any day.

...and it's not as if they could use C's solution. They explicitly wanted to avoid "the lexer hack"

https://en.wikipedia.org/wiki/The_lexer_hack

As for "let", it came about as a way to balance three needs:
1. Making the point of declaration explicit (Can't just use 'foo = "bar"' with no garbage collector)
2. Allowing type inference (which rules out "int foo = 5")
3. Being simple for the lexer to parse (Again, see "the lexer hack")

Would you have preferred "var"? I believe they ruled it out because the only objective difference between "let" and "var" is that "let" allows the statement to feel a bit more natural when read aloud.

As for "boxing", that's just their term for heap-allocating things. They used to have about half a dozen different sigils like ~ and @ for different types of pointers and, after moving Rc<T> into the standard library and shelving Gc<T> for more thought, they decided that their type system and optimizer working together were powerful enough that "owning pointer to the heap" could also be made a generic without increasing CPU or memory load in the compiled result.

"Box<T>" is literally just Rust's equivalent to C++'s "std::unique_ptr" and "Rc<T>" is Rust's equivalent to C++'s "std::shared_ptr" (If you want manual memory management with *, &, and Rust's malloc equivalent, you can do that by adding the "unsafe" keyword to a block or function.)

They called it "Box" to focus attention on the non-optional pointer indirection that it incurs compared to stack-allocated variables.

Then of course for a language that seems to want to use needlessly pointlessly cryptic reserved words, it then goes and uses a ridiculously long form "let if else" instead of the classic ternary operator style condition... MAKE UP YER BLOODY MIND!!!


I get the impression you've never programmed in an expression-oriented language before.

In C, the ternary operator exists because if/else is a statement and can't return a value.

In Rust, there's no need for a separate ternary operator because if/else is an expression which returns a value, just like "thing == 5"

Given that they avoided duplicate syntax wherever possible, would you really want to see

thing == 5 ?
do_something()
:
do_something_else()
;

whenever it's not being used as an expression?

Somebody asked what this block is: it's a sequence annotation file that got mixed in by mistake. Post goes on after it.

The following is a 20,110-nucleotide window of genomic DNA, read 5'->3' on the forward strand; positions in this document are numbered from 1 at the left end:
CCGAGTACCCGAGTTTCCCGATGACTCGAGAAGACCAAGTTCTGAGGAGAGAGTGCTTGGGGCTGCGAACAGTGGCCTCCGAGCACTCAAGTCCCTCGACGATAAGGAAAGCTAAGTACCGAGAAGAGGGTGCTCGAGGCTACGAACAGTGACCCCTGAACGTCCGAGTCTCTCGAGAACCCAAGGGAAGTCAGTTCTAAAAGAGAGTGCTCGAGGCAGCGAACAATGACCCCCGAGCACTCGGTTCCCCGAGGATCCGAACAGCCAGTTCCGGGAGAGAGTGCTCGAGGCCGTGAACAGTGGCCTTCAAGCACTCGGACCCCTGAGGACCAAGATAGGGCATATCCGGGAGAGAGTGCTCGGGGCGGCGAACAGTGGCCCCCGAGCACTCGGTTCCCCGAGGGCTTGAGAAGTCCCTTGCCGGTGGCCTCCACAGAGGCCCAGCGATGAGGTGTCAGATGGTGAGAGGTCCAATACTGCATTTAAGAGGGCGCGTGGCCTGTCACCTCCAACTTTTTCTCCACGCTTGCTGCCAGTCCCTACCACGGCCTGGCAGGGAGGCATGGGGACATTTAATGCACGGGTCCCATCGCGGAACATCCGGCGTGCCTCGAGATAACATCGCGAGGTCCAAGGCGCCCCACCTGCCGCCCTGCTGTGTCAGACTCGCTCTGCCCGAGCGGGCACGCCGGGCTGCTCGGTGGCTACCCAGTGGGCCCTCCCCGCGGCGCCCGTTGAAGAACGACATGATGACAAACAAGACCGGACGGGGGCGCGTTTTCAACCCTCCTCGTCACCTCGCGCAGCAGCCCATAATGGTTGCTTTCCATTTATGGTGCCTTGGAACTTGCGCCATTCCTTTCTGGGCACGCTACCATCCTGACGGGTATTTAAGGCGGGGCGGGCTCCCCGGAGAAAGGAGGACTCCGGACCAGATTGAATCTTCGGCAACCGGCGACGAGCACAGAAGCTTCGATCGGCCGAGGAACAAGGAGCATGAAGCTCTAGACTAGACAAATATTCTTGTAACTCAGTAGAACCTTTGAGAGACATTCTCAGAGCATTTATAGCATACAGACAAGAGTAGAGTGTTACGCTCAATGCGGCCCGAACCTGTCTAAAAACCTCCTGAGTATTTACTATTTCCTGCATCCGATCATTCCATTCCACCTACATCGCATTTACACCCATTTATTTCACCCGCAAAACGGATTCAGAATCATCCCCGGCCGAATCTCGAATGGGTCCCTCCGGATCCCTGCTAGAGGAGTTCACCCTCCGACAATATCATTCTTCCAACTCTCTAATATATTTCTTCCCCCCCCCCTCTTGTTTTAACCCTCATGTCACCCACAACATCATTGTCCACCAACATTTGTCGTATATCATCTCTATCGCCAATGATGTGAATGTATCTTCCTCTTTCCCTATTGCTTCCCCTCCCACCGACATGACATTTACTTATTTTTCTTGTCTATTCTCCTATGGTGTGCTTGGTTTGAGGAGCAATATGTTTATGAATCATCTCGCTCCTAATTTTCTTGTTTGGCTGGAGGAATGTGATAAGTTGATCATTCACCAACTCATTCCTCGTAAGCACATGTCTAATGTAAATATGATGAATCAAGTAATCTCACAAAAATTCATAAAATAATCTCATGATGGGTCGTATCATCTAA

The needleslly pointlessly cryptic garbage seems to extend language wide -- it's handling of conditional compilation seeming to be as intentionally obtuse and addle-minded as possible, the cargo asshattery reeking of the same "how many separate files can we create for no good reason" thinking that's pissing all over websites when people use things like frameworks or the pain in the ASS that are 'make' or '.h" files.


I honestly have no idea what you're talking about. If anything, I find it LESS cryptic than an equivalently powerful C or C++ build system.

(Are you complaining about compiler directives and macros operating lexically rather than as raw string substitution? Look up "hygienic macros" for the rationale behind that.)

As far as "how many separate files can we create for no good reason" goes, I seriously doubt you've read the docs:

1. You can put an arbitrary tree of namespaces into a single file using mod{} blocks. The only restriction is that a new file must create its own namespace, just like in every other modern language.

2. The "use" keyword has a form equivalent to Python's "from foo import *" or Java's "import com.java.io.*" and you can use the "pub" modifier to mark them for re-export to produce a single namespace built from multiple files.

Rust, the programming language for people who think that C++ is a little too verbose and clear for their tastes


Rust, the programming language by experienced C++ programmers from Mozilla who got fed up with having to either read horrendously long "your error lies somewhere in this chain of generics" error messages or track down mistakes that C++ gleefully allowed them to make because there's no way to make the older, less compile-time-checkable stuff opt-in.

Edited 2015-05-20 15:38 UTC

Reply Score: 2